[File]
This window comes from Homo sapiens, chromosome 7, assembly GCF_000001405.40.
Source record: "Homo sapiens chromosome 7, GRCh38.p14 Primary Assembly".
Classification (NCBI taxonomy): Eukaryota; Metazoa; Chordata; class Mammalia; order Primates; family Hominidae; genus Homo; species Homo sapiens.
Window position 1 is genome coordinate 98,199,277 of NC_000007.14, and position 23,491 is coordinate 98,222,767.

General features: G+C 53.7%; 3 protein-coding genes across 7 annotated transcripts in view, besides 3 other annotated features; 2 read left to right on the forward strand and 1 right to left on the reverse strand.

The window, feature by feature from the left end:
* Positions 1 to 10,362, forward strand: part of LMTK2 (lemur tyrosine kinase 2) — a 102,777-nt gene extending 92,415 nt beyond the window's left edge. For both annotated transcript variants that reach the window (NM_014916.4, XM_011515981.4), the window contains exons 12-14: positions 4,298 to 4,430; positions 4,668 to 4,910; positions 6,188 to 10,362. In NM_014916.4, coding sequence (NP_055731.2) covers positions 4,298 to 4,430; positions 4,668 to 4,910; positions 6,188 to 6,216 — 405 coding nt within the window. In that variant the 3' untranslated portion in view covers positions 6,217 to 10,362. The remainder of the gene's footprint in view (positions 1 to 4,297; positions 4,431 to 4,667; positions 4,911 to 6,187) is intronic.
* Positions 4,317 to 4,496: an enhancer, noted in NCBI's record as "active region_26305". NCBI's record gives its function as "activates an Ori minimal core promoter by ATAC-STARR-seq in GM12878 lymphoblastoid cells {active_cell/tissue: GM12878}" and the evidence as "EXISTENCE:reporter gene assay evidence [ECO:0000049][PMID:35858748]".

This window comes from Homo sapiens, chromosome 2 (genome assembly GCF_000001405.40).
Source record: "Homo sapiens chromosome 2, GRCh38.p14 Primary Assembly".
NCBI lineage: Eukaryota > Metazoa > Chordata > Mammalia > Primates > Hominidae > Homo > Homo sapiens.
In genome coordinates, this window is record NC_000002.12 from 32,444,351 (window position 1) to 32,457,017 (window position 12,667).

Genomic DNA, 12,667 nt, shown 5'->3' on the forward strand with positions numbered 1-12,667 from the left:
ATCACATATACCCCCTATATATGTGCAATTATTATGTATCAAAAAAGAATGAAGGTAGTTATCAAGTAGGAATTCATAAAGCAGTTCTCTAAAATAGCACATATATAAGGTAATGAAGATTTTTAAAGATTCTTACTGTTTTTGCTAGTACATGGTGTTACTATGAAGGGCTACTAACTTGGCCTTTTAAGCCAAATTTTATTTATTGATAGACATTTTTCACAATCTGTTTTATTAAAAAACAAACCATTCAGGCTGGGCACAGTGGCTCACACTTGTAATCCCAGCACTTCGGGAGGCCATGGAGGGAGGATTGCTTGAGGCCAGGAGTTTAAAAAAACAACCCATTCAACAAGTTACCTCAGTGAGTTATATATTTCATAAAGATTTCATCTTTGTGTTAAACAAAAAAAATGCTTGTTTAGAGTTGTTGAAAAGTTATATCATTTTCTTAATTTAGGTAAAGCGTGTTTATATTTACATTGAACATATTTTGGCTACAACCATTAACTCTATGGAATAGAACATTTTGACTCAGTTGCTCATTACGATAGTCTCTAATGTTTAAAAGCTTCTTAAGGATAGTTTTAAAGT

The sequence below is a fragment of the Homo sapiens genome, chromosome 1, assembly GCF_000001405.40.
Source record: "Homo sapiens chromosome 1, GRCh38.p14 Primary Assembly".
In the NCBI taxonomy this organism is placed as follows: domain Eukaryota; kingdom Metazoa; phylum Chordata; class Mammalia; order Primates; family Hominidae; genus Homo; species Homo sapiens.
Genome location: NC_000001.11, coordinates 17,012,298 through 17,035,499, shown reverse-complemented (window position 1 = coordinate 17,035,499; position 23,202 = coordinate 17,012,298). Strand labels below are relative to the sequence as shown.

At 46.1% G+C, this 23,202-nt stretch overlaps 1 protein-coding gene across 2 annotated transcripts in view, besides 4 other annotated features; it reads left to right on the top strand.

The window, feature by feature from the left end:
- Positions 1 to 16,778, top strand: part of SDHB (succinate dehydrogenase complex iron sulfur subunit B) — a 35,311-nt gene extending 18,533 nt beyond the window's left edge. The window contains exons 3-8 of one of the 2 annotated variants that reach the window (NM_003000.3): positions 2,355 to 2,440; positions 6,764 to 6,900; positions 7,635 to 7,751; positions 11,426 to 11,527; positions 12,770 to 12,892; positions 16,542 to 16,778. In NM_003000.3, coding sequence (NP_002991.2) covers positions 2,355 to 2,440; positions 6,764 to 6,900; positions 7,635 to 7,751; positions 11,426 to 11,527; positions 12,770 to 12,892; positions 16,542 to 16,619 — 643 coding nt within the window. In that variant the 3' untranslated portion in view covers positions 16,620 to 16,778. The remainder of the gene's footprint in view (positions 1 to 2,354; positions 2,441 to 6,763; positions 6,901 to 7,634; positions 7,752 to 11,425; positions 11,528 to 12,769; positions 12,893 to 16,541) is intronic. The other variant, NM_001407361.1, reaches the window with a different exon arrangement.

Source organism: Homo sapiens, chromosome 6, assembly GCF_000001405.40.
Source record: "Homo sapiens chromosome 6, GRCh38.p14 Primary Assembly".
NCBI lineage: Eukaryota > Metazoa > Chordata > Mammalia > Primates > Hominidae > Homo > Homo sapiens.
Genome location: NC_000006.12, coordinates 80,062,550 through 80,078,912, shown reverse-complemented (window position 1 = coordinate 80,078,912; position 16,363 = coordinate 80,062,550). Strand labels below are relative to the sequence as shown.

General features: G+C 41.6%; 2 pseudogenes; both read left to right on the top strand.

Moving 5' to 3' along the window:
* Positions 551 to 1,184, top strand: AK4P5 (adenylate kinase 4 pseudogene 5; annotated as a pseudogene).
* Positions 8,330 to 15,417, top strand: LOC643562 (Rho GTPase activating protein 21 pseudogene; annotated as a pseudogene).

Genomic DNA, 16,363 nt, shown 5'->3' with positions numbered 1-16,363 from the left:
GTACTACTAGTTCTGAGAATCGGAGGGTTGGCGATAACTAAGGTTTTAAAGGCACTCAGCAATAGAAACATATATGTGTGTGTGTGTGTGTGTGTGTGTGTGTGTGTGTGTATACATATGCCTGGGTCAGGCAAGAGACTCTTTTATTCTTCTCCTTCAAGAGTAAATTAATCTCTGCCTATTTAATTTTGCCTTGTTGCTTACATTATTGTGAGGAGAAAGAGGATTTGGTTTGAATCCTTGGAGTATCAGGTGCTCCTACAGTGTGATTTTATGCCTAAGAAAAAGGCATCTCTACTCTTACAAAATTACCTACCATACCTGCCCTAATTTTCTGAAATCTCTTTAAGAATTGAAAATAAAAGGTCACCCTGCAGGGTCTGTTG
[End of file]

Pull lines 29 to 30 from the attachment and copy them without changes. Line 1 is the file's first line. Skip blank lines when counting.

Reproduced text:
* Positions 8,330 to 15,417, top strand: LOC643562 (Rho GTPase activating protein 21 pseudogene; annotated as a pseudogene).

Genomic DNA, 16,363 nt, shown 5'->3' with positions numbered 1-16,363 from the left: